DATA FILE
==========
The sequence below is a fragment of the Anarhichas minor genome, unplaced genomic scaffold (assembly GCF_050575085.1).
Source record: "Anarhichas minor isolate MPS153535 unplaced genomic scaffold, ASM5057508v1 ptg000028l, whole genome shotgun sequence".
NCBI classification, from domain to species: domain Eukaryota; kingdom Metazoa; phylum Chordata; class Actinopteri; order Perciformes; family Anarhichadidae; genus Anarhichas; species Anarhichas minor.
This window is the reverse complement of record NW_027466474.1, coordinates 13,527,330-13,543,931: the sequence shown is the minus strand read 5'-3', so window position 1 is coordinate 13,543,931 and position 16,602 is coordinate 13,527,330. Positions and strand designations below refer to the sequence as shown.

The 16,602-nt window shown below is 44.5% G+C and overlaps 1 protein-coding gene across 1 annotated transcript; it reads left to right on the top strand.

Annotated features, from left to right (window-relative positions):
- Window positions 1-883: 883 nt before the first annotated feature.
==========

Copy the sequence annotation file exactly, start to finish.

The sequence below is a fragment of the Anarhichas minor genome, unplaced genomic scaffold (assembly GCF_050575085.1).
Source record: "Anarhichas minor isolate MPS153535 unplaced genomic scaffold, ASM5057508v1 ptg000028l, whole genome shotgun sequence".
NCBI classification, from domain to species: domain Eukaryota; kingdom Metazoa; phylum Chordata; class Actinopteri; order Perciformes; family Anarhichadidae; genus Anarhichas; species Anarhichas minor.
This window is the reverse complement of record NW_027466474.1, coordinates 13,527,330-13,543,931: the sequence shown is the minus strand read 5'-3', so window position 1 is coordinate 13,543,931 and position 16,602 is coordinate 13,527,330. Positions and strand designations below refer to the sequence as shown.

The 16,602-nt window shown below is 44.5% G+C and overlaps 1 protein-coding gene across 1 annotated transcript; it reads left to right on the top strand.

Annotated features, from left to right (window-relative positions):
- Window positions 1-883: 883 nt before the first annotated feature.